The archive of lesbian musician Gretchen Phillips, co-founder of the trailblazing band Two Nice Girls, sheds light on what it was like to be gay in the 1980s – before the internet helped create communities and at a time when gay lives were rarely visible.
Now part of Cornell University Library’s Human Sexuality Collection, the video recordings of Phillips’ shows, reviews and news articles, fan mail and more that Phillips collected over three decades will be available to researchers interested in everything from late 20th-century music to popular perceptions of sexuality.
“Imagine a time long before Ellen DeGeneres came out, when hearing a woman sing a love song using the pronouns ‘she’and ‘her’ was a big deal,” said Brenda Marston, curator of the Human Sexuality Collection in the library’s Division of Rare and Manuscript Collections. “While many women were looking for subtle clues that lesbians existed, Gretchen and her bandmates were outrageous and emphatic, not coy, about lesbian love. Their lyrics opened doors for people, and their audiences discovered community at their performances.”
Phillips’ archive provides a comprehensive account of her musical career, from her 1981 arrival in Austin’s punk scene and her first visit to the Michigan Womyn’s Music Festival to ongoing work, including an appearance as a zombie lesbian folksinger for Killjoy’s Kastle, a lesbian haunted house in Toronto in 2013 and in Los Angeles in 2015.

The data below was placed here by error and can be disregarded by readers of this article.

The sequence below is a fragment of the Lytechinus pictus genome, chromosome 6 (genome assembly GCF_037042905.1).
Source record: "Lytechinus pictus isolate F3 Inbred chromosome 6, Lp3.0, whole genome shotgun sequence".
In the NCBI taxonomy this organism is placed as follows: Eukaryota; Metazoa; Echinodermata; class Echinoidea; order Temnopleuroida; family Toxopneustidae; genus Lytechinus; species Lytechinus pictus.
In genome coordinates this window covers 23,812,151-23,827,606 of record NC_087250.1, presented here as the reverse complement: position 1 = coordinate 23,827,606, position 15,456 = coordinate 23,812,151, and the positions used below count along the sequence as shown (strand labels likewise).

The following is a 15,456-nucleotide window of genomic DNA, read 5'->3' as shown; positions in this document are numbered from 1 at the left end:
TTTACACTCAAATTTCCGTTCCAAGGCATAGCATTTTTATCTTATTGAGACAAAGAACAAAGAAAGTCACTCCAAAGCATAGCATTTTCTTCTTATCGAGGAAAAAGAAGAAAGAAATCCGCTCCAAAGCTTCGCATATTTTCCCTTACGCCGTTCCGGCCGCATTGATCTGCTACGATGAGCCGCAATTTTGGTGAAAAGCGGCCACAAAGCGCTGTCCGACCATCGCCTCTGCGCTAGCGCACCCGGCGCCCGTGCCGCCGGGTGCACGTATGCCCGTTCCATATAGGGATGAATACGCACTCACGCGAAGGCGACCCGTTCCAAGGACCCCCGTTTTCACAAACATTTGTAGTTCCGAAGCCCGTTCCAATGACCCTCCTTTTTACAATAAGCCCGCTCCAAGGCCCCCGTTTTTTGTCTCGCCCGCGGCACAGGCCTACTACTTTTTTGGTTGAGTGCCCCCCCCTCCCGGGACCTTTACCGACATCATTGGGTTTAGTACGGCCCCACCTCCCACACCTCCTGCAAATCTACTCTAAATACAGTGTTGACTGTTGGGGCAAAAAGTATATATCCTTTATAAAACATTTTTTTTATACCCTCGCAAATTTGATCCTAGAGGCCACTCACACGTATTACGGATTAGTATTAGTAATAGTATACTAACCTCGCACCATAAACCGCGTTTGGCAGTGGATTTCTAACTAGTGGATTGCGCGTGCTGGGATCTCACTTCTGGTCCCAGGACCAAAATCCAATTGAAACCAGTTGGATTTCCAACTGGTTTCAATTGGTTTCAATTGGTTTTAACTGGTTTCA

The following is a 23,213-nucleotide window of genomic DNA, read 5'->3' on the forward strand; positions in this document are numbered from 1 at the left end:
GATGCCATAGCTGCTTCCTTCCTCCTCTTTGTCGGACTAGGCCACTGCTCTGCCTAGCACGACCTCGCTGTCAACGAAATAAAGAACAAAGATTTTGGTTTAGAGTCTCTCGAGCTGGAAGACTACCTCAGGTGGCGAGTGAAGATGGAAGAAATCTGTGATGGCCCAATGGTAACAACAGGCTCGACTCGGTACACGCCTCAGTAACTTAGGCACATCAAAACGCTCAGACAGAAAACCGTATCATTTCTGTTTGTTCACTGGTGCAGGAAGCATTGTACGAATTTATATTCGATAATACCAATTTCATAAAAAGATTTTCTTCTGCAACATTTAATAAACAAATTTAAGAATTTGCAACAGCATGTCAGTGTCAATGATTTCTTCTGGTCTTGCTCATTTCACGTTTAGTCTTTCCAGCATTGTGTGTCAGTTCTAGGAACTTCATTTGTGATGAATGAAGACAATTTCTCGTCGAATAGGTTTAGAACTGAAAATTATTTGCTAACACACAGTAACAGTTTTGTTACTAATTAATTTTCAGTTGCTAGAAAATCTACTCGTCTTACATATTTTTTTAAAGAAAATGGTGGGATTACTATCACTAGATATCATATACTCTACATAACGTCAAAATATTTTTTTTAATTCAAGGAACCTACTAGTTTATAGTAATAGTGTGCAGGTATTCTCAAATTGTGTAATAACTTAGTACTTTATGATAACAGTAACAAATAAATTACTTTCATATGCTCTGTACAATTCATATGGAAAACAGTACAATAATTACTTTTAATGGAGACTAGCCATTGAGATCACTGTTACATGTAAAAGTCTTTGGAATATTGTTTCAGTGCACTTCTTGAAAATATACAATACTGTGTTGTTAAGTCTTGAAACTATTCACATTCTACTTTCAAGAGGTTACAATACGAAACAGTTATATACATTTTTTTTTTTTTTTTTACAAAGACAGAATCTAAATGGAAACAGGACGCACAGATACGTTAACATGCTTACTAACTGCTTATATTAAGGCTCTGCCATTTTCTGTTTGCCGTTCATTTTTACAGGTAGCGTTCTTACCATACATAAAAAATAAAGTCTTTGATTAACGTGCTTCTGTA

The collection includes digitized files of every extant recording – more than 63 hours in total – of Phillips’ performances from the early 1980s to 2016.
The reception to Two Nice Girls was mostly positive, Phillips said, with glowing reviews in mainstream media and music venues eager to book them since “they loved our crowd, because they wouldn’t trash the bathrooms and they tipped well.”
“We were kind of critical darlings. It’s interesting to see what the women journalists had to say, but also what the guys had to say,” Phillips said. “It was really eye-opening at the time, how hungry men were for another perspective on the world.”
In the years before the internet, the band’s music and shows provided a way for some otherwise-isolated women to find community.
In 1991, a fan wrote, “How wonderful it is to listen to music that celebrates our diversity. Hearing your songs makes me feel like I really do fit into this world somewhere. You’ve got guts to write music about bisexuality. It took me 20 years to open my closet door just a crack (I’m 36 and just coming out); and though I wish I could be very open about this part of me, I just don’t have the courage yet. As I listen to your music and immerse myself more in the lesbian and bi communities, my strength grows, and I get really excited about being queer!”
Phillips’ archive will complement the library’s growing collections on queer and other human rights movements, along with significant collections on music-based cultures such as hip-hop and punk, said rare books and manuscripts curator Katherine Reagan.
“We are preserving the collections of underground and marginalized peoples,” Reagan said.
Melanie Lefkowitz is staff writer, editor and social media coordinator for Cornell University Library.